By Atom Markarian
The Armenian government remains determined not to close the Metsamor nuclear power plant in the near future and reaffirmed this position during talks with senior officials from the European Union last week, Industry Minister Karen Chshmaritian said on Tuesday.
Chshmaritian headed a delegation of government officials who represented Yerevan at a regular meeting of an Armenia-EU “cooperation committee” which took place in Brussels on Friday. The issue of Metsamor’s future was high on its agenda.
“The European side wants Armenia to set a date [for Metsamor’s closure],” Chshmaritian told a news conference. “However, Armenia can not set a date without having financing resources [to replace the facility] and clarifying the entire procedure for the closure.”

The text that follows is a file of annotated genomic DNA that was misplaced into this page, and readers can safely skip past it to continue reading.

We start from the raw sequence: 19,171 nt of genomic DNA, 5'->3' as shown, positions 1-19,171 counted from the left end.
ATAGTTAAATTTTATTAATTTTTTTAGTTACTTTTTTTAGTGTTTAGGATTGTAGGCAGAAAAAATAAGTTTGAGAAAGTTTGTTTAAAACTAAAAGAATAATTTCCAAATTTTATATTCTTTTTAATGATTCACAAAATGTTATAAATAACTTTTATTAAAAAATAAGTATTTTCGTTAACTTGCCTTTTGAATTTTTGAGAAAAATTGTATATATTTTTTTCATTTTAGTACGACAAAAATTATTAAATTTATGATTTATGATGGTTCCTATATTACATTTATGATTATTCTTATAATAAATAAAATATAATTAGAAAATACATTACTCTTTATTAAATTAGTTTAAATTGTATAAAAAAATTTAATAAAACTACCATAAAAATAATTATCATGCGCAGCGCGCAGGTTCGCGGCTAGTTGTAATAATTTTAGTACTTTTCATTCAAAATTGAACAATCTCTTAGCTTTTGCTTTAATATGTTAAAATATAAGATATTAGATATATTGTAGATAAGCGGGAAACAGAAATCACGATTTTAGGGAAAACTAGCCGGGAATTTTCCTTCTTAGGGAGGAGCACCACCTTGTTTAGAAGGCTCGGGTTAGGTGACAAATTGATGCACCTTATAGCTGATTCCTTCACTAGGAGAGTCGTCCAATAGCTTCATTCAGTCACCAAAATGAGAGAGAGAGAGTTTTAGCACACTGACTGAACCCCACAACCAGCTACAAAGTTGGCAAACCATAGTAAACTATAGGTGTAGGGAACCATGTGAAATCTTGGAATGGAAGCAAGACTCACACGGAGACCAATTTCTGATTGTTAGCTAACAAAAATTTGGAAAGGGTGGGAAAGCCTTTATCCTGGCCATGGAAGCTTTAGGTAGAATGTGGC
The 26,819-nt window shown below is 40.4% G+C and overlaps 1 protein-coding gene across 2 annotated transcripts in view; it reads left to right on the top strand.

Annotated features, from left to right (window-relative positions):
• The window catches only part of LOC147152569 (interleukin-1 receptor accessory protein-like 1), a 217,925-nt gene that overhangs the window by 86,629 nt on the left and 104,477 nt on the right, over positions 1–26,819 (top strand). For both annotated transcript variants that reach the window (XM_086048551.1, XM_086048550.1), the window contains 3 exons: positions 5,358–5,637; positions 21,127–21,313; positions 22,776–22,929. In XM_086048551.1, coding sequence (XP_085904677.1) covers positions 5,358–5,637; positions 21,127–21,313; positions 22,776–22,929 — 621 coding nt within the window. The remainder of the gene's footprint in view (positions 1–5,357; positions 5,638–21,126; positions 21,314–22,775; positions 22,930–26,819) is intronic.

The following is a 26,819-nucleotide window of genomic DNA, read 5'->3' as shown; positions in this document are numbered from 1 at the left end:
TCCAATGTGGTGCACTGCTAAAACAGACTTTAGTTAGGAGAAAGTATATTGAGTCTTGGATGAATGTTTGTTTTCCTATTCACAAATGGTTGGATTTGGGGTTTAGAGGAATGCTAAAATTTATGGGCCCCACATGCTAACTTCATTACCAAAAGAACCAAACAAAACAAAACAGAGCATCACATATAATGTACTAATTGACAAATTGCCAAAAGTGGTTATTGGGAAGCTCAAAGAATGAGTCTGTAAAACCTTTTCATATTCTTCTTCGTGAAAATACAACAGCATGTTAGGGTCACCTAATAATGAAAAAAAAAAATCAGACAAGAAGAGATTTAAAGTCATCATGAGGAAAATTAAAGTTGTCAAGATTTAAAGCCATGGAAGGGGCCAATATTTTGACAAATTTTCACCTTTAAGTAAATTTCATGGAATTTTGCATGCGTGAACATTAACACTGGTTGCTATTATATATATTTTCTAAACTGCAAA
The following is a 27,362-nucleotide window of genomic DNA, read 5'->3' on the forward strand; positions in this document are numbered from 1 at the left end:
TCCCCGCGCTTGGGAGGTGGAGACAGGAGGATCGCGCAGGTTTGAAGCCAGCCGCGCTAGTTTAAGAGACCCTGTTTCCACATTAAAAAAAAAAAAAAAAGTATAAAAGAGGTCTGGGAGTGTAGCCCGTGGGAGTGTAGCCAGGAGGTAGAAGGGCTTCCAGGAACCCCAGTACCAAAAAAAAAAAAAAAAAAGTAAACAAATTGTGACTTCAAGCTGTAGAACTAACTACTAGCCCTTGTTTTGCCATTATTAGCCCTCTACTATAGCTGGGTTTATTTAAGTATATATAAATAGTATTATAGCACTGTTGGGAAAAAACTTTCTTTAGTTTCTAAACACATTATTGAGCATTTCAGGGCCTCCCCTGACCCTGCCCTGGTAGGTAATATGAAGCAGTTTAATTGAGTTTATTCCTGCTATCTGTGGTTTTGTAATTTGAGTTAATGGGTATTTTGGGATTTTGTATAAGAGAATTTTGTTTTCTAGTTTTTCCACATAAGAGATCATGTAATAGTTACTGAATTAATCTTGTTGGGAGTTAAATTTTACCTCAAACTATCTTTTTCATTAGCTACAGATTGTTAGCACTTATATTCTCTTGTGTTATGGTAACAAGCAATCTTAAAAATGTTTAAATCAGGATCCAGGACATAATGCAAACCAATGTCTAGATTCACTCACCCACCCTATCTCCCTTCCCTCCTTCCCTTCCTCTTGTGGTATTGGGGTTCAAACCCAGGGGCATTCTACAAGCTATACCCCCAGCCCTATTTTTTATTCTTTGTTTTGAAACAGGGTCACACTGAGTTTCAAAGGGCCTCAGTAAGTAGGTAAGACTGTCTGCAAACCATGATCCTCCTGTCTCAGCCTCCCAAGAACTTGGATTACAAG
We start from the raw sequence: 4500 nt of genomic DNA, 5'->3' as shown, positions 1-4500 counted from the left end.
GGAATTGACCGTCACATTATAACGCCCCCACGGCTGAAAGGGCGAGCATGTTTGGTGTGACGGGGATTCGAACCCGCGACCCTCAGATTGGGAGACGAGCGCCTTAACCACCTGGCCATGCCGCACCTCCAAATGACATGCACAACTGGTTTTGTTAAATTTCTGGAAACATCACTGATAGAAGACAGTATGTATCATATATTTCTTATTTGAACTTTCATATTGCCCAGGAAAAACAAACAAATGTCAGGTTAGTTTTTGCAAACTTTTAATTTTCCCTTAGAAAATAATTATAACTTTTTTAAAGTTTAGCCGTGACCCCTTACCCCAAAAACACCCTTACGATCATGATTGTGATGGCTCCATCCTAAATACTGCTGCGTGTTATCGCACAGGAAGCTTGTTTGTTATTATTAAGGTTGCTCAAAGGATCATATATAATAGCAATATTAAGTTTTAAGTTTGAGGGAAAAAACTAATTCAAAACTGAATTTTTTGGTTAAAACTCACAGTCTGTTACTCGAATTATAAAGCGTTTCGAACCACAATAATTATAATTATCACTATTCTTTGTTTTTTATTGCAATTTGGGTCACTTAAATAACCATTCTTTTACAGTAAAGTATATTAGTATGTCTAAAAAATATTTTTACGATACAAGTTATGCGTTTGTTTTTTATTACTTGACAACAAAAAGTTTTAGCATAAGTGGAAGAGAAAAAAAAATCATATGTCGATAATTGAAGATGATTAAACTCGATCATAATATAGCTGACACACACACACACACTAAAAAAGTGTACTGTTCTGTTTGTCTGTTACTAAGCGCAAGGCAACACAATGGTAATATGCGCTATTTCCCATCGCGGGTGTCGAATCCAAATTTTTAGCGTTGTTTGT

The EU has long been arguing that the plant is located in a seismically active area and that its Soviet-built nuclear reactor does not meet modern safety standards. The bloc’s executive European Commission has offered to grant Armenia 100 million euros ($123 million) in return for the decommissioning of the plant which generates about 40 percent of the country’s electricity.
Chshmaritian reiterated Yerevan’s rejection of the offer, saying that as much as $1 billion is needed for safely shutting down Metsamor safely and putting in place an alternative source of inexpensive energy. “The Energy Ministry presented its calculations [to the EU], according to which the total cost of the work would be worth that much,” he said. He added the Armenia-EU body decided to set up a working group that will look into the issue in detail and present its findings by the end of this year.
The government wants to keep Metsamor operational for at least another decade despite its past promise to the EU to decommission the plant in 2004. The European Commission now seems to be stepping up pressure on Yerevan to do that as soon as possible in line with its policy of phasing out all Soviet-designed reactors remaining in Eastern Europe.
Still, an EU spokeswoman in Brussels told RFE/RL last week that the bloc will continue to finance further measures to improve Metsamor’s operational safety “up to its closure.”